After the heavy themes of sin and atonement that have occupied us so far in Tishrei, it is a relief to turn our attention to Sukkot, the time of our rejoicing. I love being outside, even when it gets chilly and wet, and the tastes, fragrances, sounds and touch of the four species and the Sukkah itself all contrast nicely with the sensory deprivation of Yom Kippur. We step outdoors and embrace our physicality, rejoicing in the gift of being alive.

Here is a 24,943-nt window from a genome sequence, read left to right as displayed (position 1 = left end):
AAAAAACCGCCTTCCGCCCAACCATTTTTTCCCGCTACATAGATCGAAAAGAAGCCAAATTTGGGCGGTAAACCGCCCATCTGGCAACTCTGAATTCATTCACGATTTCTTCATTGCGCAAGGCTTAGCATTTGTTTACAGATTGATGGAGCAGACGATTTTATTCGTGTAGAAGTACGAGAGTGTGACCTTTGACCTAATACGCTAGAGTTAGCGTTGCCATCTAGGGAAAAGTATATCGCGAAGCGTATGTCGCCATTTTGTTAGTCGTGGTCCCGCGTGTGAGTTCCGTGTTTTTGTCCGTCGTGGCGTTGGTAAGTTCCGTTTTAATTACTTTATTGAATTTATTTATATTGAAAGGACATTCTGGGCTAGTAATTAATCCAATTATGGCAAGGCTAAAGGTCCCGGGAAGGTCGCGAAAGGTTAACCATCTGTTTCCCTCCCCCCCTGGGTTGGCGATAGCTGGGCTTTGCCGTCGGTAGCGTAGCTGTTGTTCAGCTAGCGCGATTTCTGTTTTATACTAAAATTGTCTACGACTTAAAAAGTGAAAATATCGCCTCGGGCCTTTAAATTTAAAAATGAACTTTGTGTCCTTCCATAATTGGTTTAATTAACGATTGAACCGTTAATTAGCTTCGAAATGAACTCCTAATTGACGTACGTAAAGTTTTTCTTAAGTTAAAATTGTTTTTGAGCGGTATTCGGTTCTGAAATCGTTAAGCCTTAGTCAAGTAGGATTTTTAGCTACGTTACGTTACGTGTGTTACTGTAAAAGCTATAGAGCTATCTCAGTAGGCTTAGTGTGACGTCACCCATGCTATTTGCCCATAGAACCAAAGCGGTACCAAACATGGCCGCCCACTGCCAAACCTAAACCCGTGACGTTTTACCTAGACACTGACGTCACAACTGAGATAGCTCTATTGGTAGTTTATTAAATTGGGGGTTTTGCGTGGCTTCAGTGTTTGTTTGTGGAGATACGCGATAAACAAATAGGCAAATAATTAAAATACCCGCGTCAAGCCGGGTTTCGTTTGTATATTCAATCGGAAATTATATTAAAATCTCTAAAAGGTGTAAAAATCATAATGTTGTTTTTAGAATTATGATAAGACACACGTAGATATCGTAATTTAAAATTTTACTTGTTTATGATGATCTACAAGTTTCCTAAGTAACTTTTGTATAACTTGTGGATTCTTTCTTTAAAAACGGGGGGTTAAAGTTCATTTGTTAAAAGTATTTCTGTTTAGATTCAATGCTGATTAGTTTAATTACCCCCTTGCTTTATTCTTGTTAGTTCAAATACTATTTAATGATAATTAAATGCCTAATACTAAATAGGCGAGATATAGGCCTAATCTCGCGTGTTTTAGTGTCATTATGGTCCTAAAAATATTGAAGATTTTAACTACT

While Sukkot commemorates a particular moment of Israelite history—the desert trek—it also expresses universal themes of thanksgiving for the harvest, anxiety about winter rains, and aspiration for an Edenic future of bounty and ease. Anxiety about food is implicit in many of the “Hoshanot,” and made painfully explicit in the sixth one, אדמה מארר (curse not the earth). For most of us, food insecurity is a topic of interest, but not of personal experience. Even while fasting, we know that a bounteous table awaits us soon, and our main challenge is to avoid thinking about what delicacies we will enjoy first. We are most fortunate, but it is important on Sukkot to become attuned to the larger reality.